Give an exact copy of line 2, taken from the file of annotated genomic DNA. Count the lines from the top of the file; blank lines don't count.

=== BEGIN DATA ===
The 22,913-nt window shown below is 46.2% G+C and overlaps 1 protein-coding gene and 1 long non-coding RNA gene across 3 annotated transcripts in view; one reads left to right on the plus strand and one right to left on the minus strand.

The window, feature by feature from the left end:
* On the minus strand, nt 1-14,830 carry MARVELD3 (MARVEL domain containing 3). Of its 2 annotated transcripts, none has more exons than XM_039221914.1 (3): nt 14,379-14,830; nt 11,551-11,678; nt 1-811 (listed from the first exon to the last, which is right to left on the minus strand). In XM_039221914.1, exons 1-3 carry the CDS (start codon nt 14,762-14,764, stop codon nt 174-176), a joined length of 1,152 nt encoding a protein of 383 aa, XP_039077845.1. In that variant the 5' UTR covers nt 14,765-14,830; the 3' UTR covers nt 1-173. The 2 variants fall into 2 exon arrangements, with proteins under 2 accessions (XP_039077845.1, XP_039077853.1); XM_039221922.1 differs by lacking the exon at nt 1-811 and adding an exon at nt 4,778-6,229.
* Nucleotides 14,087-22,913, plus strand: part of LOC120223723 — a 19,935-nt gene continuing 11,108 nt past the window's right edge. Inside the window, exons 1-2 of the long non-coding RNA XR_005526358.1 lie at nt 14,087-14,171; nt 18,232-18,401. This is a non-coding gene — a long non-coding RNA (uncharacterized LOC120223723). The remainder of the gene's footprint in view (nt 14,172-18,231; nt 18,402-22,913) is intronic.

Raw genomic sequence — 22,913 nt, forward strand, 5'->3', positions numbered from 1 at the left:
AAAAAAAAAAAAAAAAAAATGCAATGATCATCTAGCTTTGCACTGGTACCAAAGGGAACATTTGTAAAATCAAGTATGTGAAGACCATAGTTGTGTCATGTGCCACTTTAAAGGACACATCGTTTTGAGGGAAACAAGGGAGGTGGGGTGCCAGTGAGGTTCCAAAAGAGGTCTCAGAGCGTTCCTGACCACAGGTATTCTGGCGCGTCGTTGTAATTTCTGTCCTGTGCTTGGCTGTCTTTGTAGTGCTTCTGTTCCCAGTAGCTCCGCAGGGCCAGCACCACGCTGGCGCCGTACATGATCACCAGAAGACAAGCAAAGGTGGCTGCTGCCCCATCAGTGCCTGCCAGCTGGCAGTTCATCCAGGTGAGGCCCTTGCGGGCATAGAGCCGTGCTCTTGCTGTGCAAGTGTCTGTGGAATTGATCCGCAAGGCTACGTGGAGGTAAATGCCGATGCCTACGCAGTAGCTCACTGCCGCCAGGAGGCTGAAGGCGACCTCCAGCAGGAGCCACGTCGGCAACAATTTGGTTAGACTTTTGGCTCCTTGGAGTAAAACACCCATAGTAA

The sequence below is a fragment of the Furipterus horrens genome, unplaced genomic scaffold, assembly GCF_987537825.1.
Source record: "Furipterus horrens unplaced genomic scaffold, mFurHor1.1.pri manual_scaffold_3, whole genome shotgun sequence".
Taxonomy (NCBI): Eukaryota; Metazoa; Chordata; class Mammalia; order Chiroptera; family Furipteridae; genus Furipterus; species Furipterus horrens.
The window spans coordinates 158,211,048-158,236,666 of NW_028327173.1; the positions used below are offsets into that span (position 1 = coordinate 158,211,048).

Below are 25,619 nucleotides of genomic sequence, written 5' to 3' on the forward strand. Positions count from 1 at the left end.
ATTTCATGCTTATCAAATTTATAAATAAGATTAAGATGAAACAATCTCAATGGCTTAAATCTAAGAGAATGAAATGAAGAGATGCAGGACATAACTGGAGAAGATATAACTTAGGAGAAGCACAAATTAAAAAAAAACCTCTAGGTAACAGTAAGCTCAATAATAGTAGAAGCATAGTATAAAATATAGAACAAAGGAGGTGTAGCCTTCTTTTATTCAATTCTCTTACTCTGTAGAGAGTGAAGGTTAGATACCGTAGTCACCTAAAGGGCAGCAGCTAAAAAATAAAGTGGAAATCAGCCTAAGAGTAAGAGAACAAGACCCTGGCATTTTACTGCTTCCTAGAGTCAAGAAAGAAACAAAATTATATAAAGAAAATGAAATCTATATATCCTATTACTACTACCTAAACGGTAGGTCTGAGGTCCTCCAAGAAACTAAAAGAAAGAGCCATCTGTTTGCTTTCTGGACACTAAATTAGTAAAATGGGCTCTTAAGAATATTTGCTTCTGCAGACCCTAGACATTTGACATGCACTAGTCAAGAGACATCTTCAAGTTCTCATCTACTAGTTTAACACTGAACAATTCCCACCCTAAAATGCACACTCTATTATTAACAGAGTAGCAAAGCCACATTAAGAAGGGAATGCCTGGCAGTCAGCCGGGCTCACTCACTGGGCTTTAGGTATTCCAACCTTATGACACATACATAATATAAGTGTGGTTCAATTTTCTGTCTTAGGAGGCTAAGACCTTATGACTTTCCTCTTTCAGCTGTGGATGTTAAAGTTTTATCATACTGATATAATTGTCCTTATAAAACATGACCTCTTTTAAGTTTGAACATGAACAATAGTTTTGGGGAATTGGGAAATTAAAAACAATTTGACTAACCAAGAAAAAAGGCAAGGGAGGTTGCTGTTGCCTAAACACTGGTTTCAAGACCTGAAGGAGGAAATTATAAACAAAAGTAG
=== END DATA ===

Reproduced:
The window, feature by feature from the left end: